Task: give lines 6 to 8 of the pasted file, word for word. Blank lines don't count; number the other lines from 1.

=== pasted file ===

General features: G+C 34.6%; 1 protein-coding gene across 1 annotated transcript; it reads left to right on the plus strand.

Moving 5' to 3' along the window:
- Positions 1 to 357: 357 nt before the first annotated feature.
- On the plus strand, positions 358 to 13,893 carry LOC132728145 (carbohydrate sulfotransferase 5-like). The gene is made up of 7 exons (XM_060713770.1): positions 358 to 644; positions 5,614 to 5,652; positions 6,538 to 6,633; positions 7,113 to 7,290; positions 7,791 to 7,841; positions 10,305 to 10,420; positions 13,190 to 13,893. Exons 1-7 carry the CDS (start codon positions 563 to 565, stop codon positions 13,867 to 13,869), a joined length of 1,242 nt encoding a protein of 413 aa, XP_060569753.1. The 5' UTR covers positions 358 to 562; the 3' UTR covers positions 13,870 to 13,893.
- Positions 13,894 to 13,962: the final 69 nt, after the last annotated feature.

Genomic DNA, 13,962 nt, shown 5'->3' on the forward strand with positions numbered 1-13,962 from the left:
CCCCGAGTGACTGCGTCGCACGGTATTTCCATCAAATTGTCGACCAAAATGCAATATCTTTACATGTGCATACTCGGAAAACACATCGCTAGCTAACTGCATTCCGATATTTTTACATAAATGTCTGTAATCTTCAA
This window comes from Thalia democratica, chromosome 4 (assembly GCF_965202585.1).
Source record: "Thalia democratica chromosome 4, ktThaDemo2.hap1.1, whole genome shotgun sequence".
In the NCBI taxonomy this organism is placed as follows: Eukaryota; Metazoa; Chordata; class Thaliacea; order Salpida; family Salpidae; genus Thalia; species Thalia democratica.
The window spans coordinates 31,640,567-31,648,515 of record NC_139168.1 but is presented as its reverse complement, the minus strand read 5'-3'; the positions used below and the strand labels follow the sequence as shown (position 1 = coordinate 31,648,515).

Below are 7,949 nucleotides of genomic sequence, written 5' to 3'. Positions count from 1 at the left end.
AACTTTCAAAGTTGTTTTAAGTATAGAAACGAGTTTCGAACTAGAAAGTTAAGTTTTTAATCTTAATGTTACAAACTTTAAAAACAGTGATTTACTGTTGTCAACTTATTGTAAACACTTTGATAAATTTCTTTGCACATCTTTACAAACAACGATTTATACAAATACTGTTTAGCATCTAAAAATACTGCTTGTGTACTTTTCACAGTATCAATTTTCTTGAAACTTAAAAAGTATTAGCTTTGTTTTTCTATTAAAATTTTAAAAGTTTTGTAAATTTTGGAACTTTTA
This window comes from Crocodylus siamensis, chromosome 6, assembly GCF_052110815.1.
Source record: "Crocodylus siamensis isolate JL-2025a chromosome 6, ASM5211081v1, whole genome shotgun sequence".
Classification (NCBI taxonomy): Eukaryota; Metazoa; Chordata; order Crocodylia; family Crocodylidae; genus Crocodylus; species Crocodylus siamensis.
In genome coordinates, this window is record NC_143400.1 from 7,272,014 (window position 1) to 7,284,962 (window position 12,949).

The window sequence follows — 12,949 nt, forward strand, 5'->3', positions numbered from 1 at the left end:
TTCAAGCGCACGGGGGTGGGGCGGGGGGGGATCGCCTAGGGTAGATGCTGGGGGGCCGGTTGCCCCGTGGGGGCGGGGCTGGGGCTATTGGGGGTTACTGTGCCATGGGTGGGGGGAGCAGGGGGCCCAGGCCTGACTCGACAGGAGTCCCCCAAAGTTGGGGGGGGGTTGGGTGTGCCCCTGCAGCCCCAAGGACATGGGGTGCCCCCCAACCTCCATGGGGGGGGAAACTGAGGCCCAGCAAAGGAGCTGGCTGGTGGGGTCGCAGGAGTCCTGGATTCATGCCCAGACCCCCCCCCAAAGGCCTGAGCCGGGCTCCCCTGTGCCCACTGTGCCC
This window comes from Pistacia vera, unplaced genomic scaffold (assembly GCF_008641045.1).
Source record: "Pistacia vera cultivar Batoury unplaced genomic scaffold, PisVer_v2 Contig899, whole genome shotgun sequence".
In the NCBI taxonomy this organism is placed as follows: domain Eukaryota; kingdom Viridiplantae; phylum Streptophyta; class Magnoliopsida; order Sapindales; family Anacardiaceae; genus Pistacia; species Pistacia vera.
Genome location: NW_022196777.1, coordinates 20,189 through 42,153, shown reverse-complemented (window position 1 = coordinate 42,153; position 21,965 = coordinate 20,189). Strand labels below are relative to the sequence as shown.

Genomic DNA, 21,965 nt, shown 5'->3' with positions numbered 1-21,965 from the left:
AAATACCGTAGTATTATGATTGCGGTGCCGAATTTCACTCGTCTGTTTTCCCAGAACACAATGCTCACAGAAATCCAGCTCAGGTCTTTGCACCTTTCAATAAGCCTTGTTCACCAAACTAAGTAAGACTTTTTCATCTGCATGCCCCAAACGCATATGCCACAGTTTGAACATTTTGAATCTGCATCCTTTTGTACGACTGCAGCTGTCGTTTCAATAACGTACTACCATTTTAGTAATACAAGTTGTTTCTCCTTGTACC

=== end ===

Genomic DNA, 13,962 nt, shown 5'->3' on the forward strand with positions numbered 1-13,962 from the left:
CCCCGAGTGACTGCGTCGCACGGTATTTCCATCAAATTGTCGACCAAAATGCAATATCTTTACATGTGCATACTCGGAAAACACATCGCTAGCTAACTGCATTCCGATATTTTTACATAAATGTCTGTAATCTTCAA
This window comes from Thalia democratica, chromosome 4 (assembly GCF_965202585.1).